Lobbying is under way to earn windsurfing a 2016 Olympic Games' reprieve at the expense of kiteboarding.

A 75 per cent majority vote at next month's annual meeting of the international governing body ISAF is required to reverse the decision. That's before another vote can take place on which discipline is preferred.

Since the ISAF council voted 19-17 in favour of the change last May, more than 31,000 people have signed a worldwide online petition opposing it.

Some ISAF delegates said they accidentally voted against windsurfing. Many apparently thought they would be seeing kiteboarding freestyle rather than the more structured racing around a course.


Among the ISAF council members, the King of Spain, Juan Carlos I, is understood to be a proponent of kiteboarding. He has solid support among delegates as far away as the Caribbean and South America.

Yachting New Zealand, which has seven windsurfing medals among its tally of 18 sailing medals won since windsurfing was introduced in the 1984 Games, wants windsurfing kept.

YNZ chief executive David Abercrombie says they would like kiteboarding more rigorously tested before it replaces windsurfing. Why not keep windsurfing until the 2016 Games but run kiteboarding alongside it at World Cup events so it can be evaluated? Windsurfing also needs to make some improvements. The RS:X board might need an upgrade to something lighter and faster.

"There has certainly been a lot of fur flying over this but the reality is, if it goes to kiteboarding, we've got to adapt. It certainly has merit as a user-friendly and less expensive option (than windsurfing). The equipment is easier to transport - you can probably put the board, kite and fins into one bag."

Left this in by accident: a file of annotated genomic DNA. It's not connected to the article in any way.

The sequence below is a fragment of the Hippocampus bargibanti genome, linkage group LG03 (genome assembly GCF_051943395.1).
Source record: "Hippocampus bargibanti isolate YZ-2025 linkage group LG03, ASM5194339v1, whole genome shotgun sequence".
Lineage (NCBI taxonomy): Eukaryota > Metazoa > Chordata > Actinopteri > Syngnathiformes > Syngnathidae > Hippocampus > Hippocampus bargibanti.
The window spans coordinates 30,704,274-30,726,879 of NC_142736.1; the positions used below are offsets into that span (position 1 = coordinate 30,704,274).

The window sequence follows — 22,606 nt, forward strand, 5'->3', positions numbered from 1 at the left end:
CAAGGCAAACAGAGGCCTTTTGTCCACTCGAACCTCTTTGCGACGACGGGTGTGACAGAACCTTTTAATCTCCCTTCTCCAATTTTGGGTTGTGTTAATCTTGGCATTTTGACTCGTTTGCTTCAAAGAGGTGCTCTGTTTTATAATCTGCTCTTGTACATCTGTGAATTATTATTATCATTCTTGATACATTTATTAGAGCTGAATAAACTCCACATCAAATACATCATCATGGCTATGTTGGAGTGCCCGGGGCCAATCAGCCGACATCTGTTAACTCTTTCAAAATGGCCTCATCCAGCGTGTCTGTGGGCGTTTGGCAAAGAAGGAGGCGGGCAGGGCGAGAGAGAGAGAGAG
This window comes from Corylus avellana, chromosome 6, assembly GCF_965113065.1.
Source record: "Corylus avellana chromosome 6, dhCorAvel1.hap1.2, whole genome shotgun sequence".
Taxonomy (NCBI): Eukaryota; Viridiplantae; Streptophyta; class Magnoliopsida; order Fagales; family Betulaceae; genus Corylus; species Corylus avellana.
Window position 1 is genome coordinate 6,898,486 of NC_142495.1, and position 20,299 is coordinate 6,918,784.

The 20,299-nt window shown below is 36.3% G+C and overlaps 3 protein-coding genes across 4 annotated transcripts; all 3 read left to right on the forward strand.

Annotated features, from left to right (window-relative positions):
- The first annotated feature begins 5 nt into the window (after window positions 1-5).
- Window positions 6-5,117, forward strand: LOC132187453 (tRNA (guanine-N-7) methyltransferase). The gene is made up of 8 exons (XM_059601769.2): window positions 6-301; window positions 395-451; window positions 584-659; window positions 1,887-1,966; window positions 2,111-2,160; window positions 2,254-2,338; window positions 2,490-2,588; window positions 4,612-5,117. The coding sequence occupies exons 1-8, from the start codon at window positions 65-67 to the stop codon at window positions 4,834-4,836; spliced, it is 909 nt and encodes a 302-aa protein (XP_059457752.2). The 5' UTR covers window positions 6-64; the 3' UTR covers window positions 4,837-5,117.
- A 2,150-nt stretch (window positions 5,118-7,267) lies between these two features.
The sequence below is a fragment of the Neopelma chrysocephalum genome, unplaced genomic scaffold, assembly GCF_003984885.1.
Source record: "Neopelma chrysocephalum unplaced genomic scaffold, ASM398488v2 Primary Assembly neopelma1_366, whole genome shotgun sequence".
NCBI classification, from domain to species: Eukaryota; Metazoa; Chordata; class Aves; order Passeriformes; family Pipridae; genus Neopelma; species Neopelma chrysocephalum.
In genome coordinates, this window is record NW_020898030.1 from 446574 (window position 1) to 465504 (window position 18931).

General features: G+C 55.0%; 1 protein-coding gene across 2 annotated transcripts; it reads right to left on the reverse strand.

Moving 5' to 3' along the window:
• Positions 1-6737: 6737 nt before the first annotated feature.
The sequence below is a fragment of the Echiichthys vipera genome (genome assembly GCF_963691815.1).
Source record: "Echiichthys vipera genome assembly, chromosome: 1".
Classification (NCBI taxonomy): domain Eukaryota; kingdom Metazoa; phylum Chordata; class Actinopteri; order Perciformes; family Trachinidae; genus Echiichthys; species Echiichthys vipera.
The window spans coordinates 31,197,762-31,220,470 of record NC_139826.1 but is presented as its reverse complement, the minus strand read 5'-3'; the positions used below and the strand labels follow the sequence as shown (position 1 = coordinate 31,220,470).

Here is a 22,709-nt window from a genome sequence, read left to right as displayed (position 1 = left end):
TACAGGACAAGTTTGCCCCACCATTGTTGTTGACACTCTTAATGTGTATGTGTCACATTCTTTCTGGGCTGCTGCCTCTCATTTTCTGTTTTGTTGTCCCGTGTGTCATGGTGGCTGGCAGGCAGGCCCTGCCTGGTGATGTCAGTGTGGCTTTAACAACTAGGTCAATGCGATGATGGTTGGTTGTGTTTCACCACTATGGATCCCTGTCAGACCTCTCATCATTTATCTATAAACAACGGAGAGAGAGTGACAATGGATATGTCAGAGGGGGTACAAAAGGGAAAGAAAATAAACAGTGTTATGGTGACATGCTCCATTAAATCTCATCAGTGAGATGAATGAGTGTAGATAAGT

New Zealand has a couple of strong contenders in the new discipline, before the country's best windsurfers making the transition.

Dave Robertson (27) finished ninth at the world championships off the coast of Italy this month; Justina Sellers (23) was 10th.

2008 Olympic windsurfing champion Tom Ashley - who has been coached by Robertson - can see value in the change.

"I haven't actually done it yet but there are a lot of transferable skills and there's a lot of talk about needing to make sailing more spectator-friendly.

"However, there might be a downside logistically. It might be hard to run regattas in some places on the world cup circuit. There might need to be more rescue boats employed initially, too."

Gold and bronze Olympic medallist Bruce Kendall is against the move, despite it now being his main form of recreational sailing.

Writing on the sailworld.com website last year, Kendall claimed it was too risky to have kiteboarding as a Games sport, especially in rigging launching and landing with a number of deaths recorded each year.

Enter the search phrase "kiteboarding accidents" into youtube.com and you're left with some shocking evidence as to what can go wrong.

Kendall likened the sport more to wake boarding or paragliding than sailing. He said sudden wind changes can beat reaction times and, once a rider is moving at high speed or a few metres in the air, it can be difficult to make the right decision to eject.